Human monocytotropic ehrlichiosis (HME) is an emerging, life-threatening, infectious disease caused by Ehrlichia chaffeensis, an obligate intracellular bacterium that lacks cell wall LPS. We have previously developed an animal model of severe HME using a strain of Ehrlichia isolated from Ixodes ovatus ticks (IOE). To understand the basis of susceptibility to severe monocytotropic ehrlichiosis, we compared low and high doses of the highly virulent IOE strain and the less virulent Ehrlichia muris strain that are closely related to E. chaffeensis in C57BL/6 mice. Lethal infections caused by high or low doses of IOE were accompanied by extensive liver damage, extremely elevated levels of TNF-α in the serum, high frequency of Ehrlichia-specific, TNF-α-producing CD8+ T cells in the spleen, decreased Ehrlicha-specific CD4+ T cell proliferation, low IL-12 levels in the spleen, and a 40-fold decrease in the number of IFN-γ-producing CD4 + Th1 cells. All groups contained negligible numbers of IL-4-producing cells in the spleen. Transfer of Ehrlichia-specific polyclonal Abs and IFN-γ-producing Ehrlichia-specific CD4+ and CD8 + type 1 cells protected naive mice against lethal IOE challenge, Interestingly, infection with high dose E. muris provided protection against rechallenge with a lethal dose of IOE. Cross-protection was associated with substantial expansion of IFN-γ-producing CD4+ and CD8 + cells, but not TNF-α-producing CD8+ T cells, a high titer of IgG2a, and a low serum level of TNF-α. In conclusion, uncontrolled TNF-α production by CD8+ T cells together with a weak CD4+ Th1 cell response are associated with immunopathology and failure to clear IOE in the fatal model of HME.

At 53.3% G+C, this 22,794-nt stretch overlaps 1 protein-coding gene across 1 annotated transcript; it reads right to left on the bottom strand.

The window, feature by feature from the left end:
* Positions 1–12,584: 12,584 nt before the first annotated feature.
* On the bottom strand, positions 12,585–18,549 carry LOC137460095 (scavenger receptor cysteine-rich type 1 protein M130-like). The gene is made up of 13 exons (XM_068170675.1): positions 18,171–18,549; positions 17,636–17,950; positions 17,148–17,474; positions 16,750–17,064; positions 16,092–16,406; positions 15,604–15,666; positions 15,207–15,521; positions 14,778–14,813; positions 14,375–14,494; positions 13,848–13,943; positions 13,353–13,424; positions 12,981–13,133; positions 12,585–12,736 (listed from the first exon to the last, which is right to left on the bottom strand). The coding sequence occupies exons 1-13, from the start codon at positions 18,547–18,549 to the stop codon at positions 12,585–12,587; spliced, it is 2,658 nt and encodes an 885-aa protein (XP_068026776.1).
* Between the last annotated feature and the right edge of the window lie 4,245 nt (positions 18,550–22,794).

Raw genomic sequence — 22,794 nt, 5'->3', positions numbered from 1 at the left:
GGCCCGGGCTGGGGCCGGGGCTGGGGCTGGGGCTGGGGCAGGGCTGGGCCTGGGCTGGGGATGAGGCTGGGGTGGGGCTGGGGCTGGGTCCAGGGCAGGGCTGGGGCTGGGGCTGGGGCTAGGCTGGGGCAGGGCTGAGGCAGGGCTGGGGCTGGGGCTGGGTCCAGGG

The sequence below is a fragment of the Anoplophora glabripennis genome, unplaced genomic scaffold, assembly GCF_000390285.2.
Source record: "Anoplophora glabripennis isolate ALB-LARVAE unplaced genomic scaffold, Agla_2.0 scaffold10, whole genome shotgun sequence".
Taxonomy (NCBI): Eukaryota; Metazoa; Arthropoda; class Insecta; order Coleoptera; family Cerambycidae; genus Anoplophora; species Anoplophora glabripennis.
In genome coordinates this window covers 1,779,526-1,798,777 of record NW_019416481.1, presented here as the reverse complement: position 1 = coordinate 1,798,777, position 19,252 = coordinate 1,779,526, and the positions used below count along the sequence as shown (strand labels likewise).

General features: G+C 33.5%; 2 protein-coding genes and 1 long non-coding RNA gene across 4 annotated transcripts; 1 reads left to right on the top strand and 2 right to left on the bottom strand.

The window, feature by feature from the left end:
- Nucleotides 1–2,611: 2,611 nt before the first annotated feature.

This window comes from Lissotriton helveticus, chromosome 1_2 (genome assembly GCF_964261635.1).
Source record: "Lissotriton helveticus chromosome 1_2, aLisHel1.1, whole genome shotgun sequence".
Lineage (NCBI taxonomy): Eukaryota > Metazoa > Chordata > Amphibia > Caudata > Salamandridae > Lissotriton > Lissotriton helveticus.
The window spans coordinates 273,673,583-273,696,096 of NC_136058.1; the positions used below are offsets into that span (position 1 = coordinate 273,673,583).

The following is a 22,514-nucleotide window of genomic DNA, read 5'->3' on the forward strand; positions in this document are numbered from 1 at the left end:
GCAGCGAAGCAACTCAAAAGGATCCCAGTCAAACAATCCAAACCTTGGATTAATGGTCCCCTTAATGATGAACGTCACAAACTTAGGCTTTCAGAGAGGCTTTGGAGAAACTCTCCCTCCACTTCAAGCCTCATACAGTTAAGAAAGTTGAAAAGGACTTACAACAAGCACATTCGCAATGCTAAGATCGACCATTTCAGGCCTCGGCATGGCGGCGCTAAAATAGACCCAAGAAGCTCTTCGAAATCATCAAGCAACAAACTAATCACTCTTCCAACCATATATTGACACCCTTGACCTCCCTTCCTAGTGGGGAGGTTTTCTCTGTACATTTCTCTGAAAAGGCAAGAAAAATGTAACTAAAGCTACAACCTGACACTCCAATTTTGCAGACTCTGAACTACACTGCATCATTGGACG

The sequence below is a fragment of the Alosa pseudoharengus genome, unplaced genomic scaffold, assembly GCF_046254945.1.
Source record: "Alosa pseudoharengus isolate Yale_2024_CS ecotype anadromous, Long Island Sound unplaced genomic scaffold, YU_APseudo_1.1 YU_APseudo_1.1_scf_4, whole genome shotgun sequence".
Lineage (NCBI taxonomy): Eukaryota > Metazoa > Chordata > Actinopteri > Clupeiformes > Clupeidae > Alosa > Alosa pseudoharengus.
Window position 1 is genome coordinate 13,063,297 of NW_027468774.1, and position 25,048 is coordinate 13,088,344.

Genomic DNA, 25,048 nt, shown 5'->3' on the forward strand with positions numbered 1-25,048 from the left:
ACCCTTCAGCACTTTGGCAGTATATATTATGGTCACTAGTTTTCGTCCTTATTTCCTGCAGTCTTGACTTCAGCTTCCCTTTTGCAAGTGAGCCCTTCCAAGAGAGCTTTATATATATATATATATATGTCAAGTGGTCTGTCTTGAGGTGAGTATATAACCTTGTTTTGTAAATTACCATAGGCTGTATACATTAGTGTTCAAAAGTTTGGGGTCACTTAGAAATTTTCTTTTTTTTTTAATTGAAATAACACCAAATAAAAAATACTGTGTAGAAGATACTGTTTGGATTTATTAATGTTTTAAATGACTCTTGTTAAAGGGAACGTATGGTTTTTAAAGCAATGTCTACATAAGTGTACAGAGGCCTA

ASJC Scopus subject areas
- Immunology and Allergy